Last fall, New York governor Andrew Cuomo laid out a sweeping initiative for the bridges and tunnels of New York City. The "transformational plan," which is part of a larger, $100 billion infrastructure effort for the state, aims to "reimagine New York's crossings" for the 21st century and the future — a future that, in some aspects, looks to be straight out of Minority Report.
The plan calls for the installation of cameras equipped with advanced facial recognition technology in an effort to track everyone entering and exiting the city via the extensive network of tunnels and bridges. Those systems would be implemented in the name of increased security against terror threats, but its potential ramifications for privacy and abuse by law enforcement agencies has experts concerned.
Cuomo's initial announcement was light on the details of how such a system might work, how it might be implemented and when.
But a Metropolitan Transit Authority (MTA) memo obtained by Vocativ though a Freedom of Information Act request provides some more insight into how the city might look to track the people inside the estimated 800,000 vehicles that cross through MTA tunnels and bridges every day.
The document, which was drafted by the MTA's Bridges and Tunnels division, was sent to contractors on Dec. 12, 2016 as a solicitation for "information of a Facial Detection and Recognition system," to be installed on nine MTA-controlled bridges and tunnels.
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Specifically, the system the MTA is planning to implement will detect both individuals and their license plates using the tech.
According to Vocativ, another memo dated Dec. 23 extended the deadline for contractor submissions until Jan. 3 of this year. We don't know where the project stands at the moment, as Mashable's attempts to reach both the MTA and Governor Cuomo's office for comment were unsuccessful.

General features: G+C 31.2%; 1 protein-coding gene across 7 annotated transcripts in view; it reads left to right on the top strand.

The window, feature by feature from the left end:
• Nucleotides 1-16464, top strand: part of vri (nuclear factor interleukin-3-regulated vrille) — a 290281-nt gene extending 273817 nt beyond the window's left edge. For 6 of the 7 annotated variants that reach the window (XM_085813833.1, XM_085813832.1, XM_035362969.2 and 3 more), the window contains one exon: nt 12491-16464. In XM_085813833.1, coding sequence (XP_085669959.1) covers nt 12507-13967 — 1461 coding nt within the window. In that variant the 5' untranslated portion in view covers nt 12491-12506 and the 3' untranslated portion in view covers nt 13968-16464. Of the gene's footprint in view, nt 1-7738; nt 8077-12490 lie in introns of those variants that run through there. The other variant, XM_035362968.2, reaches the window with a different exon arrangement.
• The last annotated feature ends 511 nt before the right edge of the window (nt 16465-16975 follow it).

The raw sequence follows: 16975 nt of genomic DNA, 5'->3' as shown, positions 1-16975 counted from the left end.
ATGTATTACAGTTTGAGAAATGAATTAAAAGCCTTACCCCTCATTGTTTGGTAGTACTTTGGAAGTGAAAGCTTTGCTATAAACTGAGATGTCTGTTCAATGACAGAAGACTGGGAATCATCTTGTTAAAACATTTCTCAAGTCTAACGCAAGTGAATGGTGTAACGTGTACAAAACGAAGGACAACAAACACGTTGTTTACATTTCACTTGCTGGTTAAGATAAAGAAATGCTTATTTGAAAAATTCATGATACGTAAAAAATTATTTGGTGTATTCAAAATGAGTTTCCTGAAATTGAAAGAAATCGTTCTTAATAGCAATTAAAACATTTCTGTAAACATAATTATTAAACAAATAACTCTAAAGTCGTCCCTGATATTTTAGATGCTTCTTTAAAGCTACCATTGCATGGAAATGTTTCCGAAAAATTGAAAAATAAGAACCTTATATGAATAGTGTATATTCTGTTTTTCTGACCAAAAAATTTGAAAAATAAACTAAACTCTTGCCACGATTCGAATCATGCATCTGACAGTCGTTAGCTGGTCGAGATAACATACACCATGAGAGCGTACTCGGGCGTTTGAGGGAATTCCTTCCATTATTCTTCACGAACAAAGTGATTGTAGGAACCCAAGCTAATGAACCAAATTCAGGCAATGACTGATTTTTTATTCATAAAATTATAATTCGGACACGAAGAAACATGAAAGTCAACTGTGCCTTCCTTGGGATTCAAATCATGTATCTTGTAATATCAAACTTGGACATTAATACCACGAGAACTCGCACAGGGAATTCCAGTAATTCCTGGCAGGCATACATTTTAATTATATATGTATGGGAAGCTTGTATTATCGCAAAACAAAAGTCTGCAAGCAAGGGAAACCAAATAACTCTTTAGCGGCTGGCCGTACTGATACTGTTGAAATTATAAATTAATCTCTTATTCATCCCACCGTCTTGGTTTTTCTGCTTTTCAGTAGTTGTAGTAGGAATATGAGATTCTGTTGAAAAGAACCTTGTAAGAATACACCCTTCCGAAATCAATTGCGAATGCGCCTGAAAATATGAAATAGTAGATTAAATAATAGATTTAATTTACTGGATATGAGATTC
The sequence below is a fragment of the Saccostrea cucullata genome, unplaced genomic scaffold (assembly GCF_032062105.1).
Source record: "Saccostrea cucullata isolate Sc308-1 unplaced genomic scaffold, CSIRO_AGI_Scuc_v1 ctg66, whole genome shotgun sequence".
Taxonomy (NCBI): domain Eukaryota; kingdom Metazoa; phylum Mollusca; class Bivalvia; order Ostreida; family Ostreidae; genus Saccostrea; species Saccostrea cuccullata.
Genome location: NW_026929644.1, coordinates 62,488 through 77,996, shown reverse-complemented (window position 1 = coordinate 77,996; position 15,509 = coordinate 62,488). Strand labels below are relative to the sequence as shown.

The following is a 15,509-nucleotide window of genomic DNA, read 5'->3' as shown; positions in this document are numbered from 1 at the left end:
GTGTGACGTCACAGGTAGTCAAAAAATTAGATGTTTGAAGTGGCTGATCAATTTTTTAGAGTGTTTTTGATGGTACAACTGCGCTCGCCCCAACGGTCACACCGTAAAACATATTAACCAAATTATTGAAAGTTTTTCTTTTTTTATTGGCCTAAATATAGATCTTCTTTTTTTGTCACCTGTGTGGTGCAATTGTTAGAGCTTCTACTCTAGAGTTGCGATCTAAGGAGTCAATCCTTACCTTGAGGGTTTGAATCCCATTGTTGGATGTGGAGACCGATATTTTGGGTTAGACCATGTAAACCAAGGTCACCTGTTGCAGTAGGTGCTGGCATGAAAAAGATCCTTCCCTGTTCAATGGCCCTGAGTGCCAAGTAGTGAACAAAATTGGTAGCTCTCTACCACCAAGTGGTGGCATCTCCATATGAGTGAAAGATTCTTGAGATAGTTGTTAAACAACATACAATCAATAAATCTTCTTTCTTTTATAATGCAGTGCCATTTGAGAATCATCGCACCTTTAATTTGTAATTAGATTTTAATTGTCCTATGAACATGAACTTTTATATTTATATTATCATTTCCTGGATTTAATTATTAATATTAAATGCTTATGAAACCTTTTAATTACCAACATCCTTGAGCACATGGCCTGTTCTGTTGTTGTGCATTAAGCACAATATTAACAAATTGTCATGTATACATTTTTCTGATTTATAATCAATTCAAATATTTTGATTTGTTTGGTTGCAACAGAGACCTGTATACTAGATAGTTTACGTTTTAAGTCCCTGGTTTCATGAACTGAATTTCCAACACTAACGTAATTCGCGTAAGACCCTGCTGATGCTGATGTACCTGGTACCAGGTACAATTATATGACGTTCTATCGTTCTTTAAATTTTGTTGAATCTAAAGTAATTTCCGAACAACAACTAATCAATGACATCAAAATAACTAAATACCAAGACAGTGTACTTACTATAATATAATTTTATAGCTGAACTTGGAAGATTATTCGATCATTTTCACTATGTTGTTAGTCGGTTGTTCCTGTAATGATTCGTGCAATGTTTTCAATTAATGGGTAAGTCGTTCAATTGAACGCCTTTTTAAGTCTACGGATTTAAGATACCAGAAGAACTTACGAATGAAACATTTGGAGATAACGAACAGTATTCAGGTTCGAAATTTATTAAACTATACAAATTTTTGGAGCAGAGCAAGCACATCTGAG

The implementation of this type of facial recognition system is troubling to Clare Garvie, a law fellow at Georgetown University's Center for Privacy and Technology and co-author of a report on law enforcement's unregulated use of facial recognition tech. Mashable spoke with her via phone about the issue (she also provided insight to Vocativ's report on the matter).
Since the system described in the MTA memo seems to be geared by counterterrorism, Garvie calls it "a law enforcement tool."
"Face recognition is a very unique surveillance tool because it's a biometric tool that can be used in secret, remotely without people knowing it's being used," she said. "That, and it can be used on a crowd of people passing by a particular point as opposed to just one individual at a certain time."
In Garvie's understanding, this system would theoretically check the scans of the faces it reads against a list of individuals identified as threats looking for a match. Given the current state of the tech, this list would have to be very small to work in real time — but as the systems improve, she says it's "very likely" that it would be feasible that those lists could grow.
Especially in light of the today's political climate and the current administration's statements about sanctuary cities, this type of targeted observation of the public on such a massive scale opens up the system to potential abuses — unless preemptive action is taken to set up safeguards.
"With the creation of a system like this, what really needs to be put in place is a prohibition on its use as a tracking tool," Garvie said. "New York needs to put in place public controls on who is enrolled in these systems to ensure that it won't be used to, for example, target immigrant communities for any reason in the future. The technology is improving rapidly so it's foreseeable that the systems will be able to do that in the future."
That said, the threat of potential abuse, along with the actual practical functionality of such a facial recognition system, is still in the future. Garvie believes these systems have to contend with too many variables to be effective today.
That's why she thinks it's so vital to implement policies that focus on the privacy and First Amendment rights of individuals before it can become a problem, rather than reacting to abuses after the fact.
"Imagine the worst case scenario of cameras that can identify people walking by and we might have that in the future," Garvie said. "We have law enforcement agencies really pushing to implement this technology, we have companies really pushing their realtime capabilities, and we don't have a similar move on the part of the public or the legislature, largely I think from lack of transparency about this."